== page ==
Jack Sharp is guitarist and front man for Bedford's Psych Rock Wolf People. Listening to Wolf's People heady sound, mixing in early 70s electric bands like The Trees, the folk-rock eclecticism of Jethro Tull and the raw stomp of Black Sabbath, its not that entirely surprising that Jack has recorded a stripped back acoustic album that crackles with the sparse power of the classic folk masters.
His strident guitar on tracks like "Good Times Older" has the baroque attack of Martin Carthy or Roy Harper when he hits those big chords and his voice is confident, characterful with a mix of tender and raw. "Maids Lament has that fine guitar playing double tracked and Stick In The Wheel's Nicola Kearney providing an ethereal second vocal. Sharp's own "Soldier Song" is simply stunning, the slow tempo and Edwin Ireland's Cello and a glorious guitar motif creates tension.
Like contemporary troubadour Chris Wood and the wonderful Nic Jones, Jack uses picked notes, space and a captivating voice to draw you in and hold you. This is simply stunning. Sharp's "Gamekeeper", a well covered traditional song with a lilting tune and a rich lyric is another rewarding listen. Jack learned Robin Williamson's "God Dog" from the classic Harvest Shirley and Dolly Collins album. ANTHEMS IN EDEN. Sharp makes a tender, yearning and intimate lullaby, more Ralph McTell than the Psych Folk of the Collins Sisters or The Incredible String Band's version on the archival Chelsea Sessions album.
"White Hare" with the second guitar of Stick In The Wheel's Ian Carter has the knotty cadence of Jansch and Renbourn's BERT AND JOHN or Pentangle, fast paced and frenetic it perfectly suggests the pace of the hunt. Sharp's unaccompanied "Jug Of This" is a delight, his voice filling the space, a note of regret and sorrow in his delivery lifts this drinking song perfectly. Like "God Dog" Jack's delivery of "Northamptonshire Poacher" is intimate and real, the burr in his voice making it sound almost conversational, mixed in with that fine guitar. "May Morning Dew" is an achingly beautiful version of the traditional song, also covered in 2020 by Scottish singer Siobhan Miller, now there's a duet for another ALBUM. Jack's version has some of the feel of Bert Jansch's 1971 "Rosemary Lane", there is that sense of detached melancholia, despite the bucolic scene the singer describes. The second section of the song, swelled by Nicola's voice, Cello and Laura Smyth's concertina is simply stunning.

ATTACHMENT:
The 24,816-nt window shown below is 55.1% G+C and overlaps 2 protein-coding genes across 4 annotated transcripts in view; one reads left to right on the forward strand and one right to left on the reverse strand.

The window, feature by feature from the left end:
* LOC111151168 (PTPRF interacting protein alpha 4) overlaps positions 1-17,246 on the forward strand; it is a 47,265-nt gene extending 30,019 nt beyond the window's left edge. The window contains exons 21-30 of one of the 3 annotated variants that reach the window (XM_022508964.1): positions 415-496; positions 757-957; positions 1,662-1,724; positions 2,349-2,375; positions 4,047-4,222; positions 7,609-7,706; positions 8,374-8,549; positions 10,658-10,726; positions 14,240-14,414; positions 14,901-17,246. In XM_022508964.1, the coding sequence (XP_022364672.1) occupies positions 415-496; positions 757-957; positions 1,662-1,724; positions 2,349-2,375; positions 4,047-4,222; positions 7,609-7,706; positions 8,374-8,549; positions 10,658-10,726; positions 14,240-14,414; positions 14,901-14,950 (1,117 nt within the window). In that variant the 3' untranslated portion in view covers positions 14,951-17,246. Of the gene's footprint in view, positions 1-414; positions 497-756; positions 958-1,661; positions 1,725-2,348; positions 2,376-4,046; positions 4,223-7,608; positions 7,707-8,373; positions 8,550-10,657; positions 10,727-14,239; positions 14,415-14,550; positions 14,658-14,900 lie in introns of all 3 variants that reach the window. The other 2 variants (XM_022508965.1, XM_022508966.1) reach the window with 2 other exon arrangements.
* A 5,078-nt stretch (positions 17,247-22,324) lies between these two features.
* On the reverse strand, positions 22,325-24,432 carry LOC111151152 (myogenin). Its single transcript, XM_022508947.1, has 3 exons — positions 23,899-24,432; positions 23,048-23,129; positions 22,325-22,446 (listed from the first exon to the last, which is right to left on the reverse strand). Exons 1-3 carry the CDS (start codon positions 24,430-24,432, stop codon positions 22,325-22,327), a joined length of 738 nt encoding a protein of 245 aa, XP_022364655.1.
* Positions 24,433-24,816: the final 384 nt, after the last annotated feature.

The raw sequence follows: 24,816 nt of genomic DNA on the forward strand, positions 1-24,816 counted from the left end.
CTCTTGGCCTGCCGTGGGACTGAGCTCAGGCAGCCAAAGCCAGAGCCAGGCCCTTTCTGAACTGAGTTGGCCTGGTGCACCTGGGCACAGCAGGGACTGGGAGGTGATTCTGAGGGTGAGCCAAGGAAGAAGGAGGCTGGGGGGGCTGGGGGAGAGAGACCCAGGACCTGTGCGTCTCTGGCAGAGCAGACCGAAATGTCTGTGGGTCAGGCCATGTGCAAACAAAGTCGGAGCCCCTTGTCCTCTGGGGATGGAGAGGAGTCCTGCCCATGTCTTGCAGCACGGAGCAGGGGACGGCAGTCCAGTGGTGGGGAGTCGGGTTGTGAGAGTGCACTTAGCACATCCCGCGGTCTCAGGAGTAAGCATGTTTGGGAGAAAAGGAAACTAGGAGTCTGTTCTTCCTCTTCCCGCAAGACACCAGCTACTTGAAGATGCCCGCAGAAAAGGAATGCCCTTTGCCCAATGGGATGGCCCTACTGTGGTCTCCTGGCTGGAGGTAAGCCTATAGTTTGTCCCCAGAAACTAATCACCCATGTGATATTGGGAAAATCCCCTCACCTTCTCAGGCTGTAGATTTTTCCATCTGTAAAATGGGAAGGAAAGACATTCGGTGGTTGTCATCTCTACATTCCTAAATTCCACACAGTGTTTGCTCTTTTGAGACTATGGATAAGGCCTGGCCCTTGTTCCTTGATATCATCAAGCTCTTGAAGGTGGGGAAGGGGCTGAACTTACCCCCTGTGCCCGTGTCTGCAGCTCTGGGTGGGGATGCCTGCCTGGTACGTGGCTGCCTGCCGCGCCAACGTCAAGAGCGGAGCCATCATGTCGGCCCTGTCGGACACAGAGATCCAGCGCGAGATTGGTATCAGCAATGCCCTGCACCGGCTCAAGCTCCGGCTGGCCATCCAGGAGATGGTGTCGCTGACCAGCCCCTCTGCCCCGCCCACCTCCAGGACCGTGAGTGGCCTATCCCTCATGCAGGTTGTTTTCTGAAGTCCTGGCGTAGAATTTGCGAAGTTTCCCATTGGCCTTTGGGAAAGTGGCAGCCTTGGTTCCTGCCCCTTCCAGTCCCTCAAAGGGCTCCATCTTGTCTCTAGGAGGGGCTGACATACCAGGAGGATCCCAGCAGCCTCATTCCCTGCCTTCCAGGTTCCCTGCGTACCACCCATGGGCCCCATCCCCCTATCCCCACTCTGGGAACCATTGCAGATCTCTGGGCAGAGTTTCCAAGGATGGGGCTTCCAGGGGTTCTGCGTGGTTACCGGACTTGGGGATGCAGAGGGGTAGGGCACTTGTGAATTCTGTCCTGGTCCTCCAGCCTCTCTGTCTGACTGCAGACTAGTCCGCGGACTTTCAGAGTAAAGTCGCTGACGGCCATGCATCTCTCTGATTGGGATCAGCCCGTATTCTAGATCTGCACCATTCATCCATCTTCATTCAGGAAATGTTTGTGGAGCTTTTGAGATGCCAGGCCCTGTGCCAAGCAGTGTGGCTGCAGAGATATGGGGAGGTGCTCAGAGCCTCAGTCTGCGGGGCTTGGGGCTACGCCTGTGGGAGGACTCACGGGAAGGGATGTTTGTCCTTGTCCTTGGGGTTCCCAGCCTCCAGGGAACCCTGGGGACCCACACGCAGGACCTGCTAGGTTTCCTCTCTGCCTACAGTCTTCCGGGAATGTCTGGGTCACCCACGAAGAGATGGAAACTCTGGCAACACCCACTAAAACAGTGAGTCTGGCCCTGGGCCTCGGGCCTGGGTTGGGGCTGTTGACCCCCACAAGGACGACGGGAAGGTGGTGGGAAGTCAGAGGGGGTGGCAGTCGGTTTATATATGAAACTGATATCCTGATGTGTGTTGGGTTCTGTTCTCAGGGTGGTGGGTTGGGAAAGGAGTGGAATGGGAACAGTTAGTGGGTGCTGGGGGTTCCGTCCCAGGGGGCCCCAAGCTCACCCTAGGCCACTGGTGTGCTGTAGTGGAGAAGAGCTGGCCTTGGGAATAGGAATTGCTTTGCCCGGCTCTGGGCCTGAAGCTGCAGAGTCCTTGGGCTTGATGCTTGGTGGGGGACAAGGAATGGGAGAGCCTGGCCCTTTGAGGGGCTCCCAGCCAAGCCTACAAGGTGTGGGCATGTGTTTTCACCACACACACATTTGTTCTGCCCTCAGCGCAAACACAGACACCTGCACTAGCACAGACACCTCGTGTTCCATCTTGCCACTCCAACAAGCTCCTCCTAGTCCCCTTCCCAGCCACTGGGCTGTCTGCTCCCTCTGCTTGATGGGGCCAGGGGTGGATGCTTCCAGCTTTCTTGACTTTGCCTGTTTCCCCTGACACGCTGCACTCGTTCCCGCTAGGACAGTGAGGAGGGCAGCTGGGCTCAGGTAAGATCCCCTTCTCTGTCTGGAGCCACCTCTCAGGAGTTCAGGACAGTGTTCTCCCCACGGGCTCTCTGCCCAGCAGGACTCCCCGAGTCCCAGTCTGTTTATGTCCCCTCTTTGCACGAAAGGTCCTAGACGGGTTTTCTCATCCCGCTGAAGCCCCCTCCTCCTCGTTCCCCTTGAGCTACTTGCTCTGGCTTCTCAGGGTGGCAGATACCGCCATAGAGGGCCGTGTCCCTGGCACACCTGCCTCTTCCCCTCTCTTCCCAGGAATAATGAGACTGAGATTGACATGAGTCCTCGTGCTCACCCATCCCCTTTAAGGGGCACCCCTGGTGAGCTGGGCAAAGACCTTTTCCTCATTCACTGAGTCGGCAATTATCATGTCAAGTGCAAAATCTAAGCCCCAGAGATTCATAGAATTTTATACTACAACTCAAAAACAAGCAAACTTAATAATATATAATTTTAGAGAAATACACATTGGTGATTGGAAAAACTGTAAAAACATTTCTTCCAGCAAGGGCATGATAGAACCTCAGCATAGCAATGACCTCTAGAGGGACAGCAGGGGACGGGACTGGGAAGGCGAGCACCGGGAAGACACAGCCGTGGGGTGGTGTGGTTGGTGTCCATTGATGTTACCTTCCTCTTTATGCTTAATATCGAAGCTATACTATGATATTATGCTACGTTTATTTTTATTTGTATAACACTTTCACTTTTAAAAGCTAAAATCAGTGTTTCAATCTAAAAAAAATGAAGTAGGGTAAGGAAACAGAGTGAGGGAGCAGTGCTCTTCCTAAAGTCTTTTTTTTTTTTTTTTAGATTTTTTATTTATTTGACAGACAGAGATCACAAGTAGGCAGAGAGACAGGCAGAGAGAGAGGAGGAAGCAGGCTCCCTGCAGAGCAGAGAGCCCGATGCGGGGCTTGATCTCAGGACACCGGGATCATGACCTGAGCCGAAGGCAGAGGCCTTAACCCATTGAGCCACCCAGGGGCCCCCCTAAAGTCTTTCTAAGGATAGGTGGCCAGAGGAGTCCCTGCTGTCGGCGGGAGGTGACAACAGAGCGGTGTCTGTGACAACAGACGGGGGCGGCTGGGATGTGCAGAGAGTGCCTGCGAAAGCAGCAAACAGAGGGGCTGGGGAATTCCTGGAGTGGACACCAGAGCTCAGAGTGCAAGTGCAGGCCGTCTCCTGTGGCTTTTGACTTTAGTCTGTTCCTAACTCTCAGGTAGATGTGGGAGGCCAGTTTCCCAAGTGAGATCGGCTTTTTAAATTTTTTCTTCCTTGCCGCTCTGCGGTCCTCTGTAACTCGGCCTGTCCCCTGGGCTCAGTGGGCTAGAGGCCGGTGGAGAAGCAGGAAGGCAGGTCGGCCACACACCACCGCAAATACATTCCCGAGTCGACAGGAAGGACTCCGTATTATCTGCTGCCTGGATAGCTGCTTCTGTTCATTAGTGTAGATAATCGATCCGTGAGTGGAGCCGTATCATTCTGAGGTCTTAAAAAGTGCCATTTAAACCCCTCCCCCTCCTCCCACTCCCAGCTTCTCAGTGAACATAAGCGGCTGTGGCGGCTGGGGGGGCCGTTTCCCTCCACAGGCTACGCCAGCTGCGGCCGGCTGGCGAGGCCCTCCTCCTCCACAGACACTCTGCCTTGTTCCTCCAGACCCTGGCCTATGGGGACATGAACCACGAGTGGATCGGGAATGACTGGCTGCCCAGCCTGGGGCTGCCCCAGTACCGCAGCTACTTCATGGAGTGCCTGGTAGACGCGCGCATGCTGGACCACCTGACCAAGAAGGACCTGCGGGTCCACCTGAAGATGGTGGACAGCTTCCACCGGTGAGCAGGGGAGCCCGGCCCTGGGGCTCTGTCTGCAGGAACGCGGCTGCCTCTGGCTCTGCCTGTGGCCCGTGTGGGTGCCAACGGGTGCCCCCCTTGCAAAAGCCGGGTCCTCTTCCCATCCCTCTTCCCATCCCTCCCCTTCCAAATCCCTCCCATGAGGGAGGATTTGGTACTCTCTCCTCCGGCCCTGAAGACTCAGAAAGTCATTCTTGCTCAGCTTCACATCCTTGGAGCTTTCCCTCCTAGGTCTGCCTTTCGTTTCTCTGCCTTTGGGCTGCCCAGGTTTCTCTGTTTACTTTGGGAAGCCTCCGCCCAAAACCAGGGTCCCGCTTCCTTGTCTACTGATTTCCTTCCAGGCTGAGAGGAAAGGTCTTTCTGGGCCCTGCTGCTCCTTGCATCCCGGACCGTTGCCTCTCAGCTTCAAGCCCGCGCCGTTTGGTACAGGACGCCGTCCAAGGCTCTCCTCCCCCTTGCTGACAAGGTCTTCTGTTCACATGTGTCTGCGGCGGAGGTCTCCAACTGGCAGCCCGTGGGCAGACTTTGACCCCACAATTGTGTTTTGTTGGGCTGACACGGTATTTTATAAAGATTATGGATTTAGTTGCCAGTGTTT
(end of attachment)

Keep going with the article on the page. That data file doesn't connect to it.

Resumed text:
The final track because it needs a contemplative silence after it, I could of listened to that all night. There is an intimacy, a minimalism, a sense of space and isolation, with the tracks recorded in a beautiful beamed building outside Bedford, that seems very lockdown and both timeless and now. GOOD TIMES OLDER as a title nails it. That sense of reflection and slight melancholia, that feeling of detachment because you have to stop and listen. With this and the incredible HELP THE WITCH album, that Jack Sharp also appears on, I don't think it's a idle boast to say From Here Records are really releasing the best of contemporary artists working within the English Folk tradition.
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